Mostly at supper your dad makes simple dinners, and you swear you could suffocate from the warmth of both the season and the slow-cooking oven. In silence you eat at opposite ends of the room where you read whatever is piled on the table and your father watches some quiz show on TV. In the local paper you read about the boys who found a body beneath the bridge in a suitcase. You read how her limbs had been sliced to fit inside. Crossing the bridge to your night class you wonder how they tell the story to their classmates. You imagine that you find it too, you imagine how it would smell in the heat.

In community college most of the rooms are dark but you follow the hum of the air conditioning through the hallway, and you listen to the echo of your sandals hitting the hard wood floor as you make your way to Room 107. There are only three members of Craft for Beginners, and there in a calm voice a woman instructs you to make cards for those you are close to with stickers and coloured card and glue that smells like art class at primary school, that smells like the first year of your degree. You write yours out to Mr and Mrs Brown. On the way home you throw it in the drying river.

It is midsummer and there is strong heat and a hosepipe ban. Still you sleep under thick sheets, you consume the heat beneath them. At night you shave before you sleep and you sleep lightly. Recurrently you dream of swimming class the day after your twelfth birthday, in which you were paired with your grey teacher instead of the girls whose long hair had been tied up by their mothers. You recall them pretending not to watch your large crop haired body struggle out of its swimsuit. Conscious of the scars on your legs from your first failed attempt with your father’s razor, you faked notes to skip swimming class thereafter.

Violently you wake and move into the bathroom where the window hangs wide open and you turn on the unshaded light. In the intense flare you shear the raw skin of your limbs in a maniacal rhythm, shaving the same sallow skin over and over. You decide that you will not go back to your night class. And deep blood drips onto the white of the bath tub and you cannot stand any longer so you sit and you scratch the blade across the pallid skin between your legs. And you suppose that eventually you lie on the cool off-white tiles where you wake confused as your dad knocks the door in. He carries you to the car, kind of like he did as a kid when you were small and sleepy, when your mother waited in the passenger seat as he fastened the belt round your chest. And In silence he drives you across the bridge to the hospital, and you watch front lawns and street lamps pass fast through the window and you see some kids on a corner and could swear they are laughing but weak your eyes close and you sleep wrapped on the back seat. And all in your father’s black dressing gown so you cannot see the blood drip from your knees.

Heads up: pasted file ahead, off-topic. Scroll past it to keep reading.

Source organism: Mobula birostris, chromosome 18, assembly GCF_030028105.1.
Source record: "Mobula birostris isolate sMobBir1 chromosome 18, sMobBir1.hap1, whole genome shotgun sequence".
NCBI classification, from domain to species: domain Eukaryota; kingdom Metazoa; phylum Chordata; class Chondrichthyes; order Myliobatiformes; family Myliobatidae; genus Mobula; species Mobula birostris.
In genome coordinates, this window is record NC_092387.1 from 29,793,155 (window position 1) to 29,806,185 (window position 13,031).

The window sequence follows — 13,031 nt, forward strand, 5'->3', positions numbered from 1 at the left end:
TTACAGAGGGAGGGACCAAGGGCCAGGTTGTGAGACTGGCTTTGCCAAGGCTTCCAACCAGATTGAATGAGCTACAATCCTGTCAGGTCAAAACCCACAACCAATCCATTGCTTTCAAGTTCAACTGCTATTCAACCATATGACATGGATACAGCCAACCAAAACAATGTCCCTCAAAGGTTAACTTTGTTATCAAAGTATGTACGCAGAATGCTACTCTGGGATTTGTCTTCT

In the living room you lie bandaged on the sofa, staring at the beige anaglypta and the landscape painting hung high on the wall. And your body sweats under the bandages stuck tight to your legs despite the electric fan whirring on the desk. You feel like you did aged six the day after your mother left, when your father found you crying under the bed. And now he sits beside you on the stained carpet floor and you swear he is about to speak as you reach for the jug of iced water on the ledge but he just hands it to you as though silently he tells you it’s okay, get some rest.

In the slow setting sun you return to your night class and spend the hour making a card beside your classmates. And after class you walk away from the bridge, following the river dried almost up like a brook. Through a short cut you reach the old part of town where the park gives way to rows and rows of old terraced houses and you remember them bigger than this, you remember the doorways taller. But you meet with relief the cool dark of the evening, and the street lamps come on as you pass fast down the street. And though you can see strangers sitting down to supper you post your card through the door of the home and you make your way back to the house.

Celia Macdougall

About Celia Macdougall

Celia lives in Nottingham where she is working on her first novel after graduating with a first class honours degree in English with Creative Writing.

Celia lives in Nottingham where she is working on her first novel after graduating with a first class honours degree in English with Creative Writing.